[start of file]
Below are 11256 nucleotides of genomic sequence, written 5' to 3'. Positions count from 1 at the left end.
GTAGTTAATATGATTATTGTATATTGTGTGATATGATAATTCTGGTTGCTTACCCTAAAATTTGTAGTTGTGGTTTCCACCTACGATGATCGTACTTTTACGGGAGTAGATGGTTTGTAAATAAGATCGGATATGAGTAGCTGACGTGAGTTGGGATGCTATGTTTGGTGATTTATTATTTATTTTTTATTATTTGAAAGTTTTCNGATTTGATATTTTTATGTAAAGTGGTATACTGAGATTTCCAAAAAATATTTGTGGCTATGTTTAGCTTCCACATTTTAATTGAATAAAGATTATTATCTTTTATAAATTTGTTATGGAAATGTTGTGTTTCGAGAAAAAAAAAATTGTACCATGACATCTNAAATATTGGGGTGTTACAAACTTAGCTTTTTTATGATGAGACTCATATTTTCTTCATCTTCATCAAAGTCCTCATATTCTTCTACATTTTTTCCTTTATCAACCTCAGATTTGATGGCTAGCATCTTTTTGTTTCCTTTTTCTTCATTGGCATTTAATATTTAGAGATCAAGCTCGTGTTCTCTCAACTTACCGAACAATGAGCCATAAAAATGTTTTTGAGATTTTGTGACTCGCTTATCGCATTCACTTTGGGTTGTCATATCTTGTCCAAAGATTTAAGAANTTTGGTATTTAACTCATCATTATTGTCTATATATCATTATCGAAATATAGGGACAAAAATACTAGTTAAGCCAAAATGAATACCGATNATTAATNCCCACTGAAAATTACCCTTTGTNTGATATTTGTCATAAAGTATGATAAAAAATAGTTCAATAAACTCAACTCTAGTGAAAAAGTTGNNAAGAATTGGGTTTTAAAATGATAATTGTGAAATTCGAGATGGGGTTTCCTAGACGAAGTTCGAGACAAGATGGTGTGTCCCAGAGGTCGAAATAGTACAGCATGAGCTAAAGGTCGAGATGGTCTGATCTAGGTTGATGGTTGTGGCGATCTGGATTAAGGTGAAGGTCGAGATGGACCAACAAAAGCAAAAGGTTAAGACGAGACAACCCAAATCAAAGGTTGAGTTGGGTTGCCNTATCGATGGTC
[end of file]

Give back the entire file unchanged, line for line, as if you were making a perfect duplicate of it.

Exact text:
Below are 11256 nucleotides of genomic sequence, written 5' to 3'. Positions count from 1 at the left end.
GTAGTTAATATGATTATTGTATATTGTGTGATATGATAATTCTGGTTGCTTACCCTAAAATTTGTAGTTGTGGTTTCCACCTACGATGATCGTACTTTTACGGGAGTAGATGGTTTGTAAATAAGATCGGATATGAGTAGCTGACGTGAGTTGGGATGCTATGTTTGGTGATTTATTATTTATTTTTTATTATTTGAAAGTTTTCNGATTTGATATTTTTATGTAAAGTGGTATACTGAGATTTCCAAAAAATATTTGTGGCTATGTTTAGCTTCCACATTTTAATTGAATAAAGATTATTATCTTTTATAAATTTGTTATGGAAATGTTGTGTTTCGAGAAAAAAAAAATTGTACCATGACATCTNAAATATTGGGGTGTTACAAACTTAGCTTTTTTATGATGAGACTCATATTTTCTTCATCTTCATCAAAGTCCTCATATTCTTCTACATTTTTTCCTTTATCAACCTCAGATTTGATGGCTAGCATCTTTTTGTTTCCTTTTTCTTCATTGGCATTTAATATTTAGAGATCAAGCTCGTGTTCTCTCAACTTACCGAACAATGAGCCATAAAAATGTTTTTGAGATTTTGTGACTCGCTTATCGCATTCACTTTGGGTTGTCATATCTTGTCCAAAGATTTAAGAANTTTGGTATTTAACTCATCATTATTGTCTATATATCATTATCGAAATATAGGGACAAAAATACTAGTTAAGCCAAAATGAATACCGATNATTAATNCCCACTGAAAATTACCCTTTGTNTGATATTTGTCATAAAGTATGATAAAAAATAGTTCAATAAACTCAACTCTAGTGAAAAAGTTGNNAAGAATTGGGTTTTAAAATGATAATTGTGAAATTCGAGATGGGGTTTCCTAGACGAAGTTCGAGACAAGATGGTGTGTCCCAGAGGTCGAAATAGTACAGCATGAGCTAAAGGTCGAGATGGTCTGATCTAGGTTGATGGTTGTGGCGATCTGGATTAAGGTGAAGGTCGAGATGGACCAACAAAAGCAAAAGGTTAAGACGAGACAACCCAAATCAAAGGTTGAGTTGGGTTGCCNTATCGATGGTC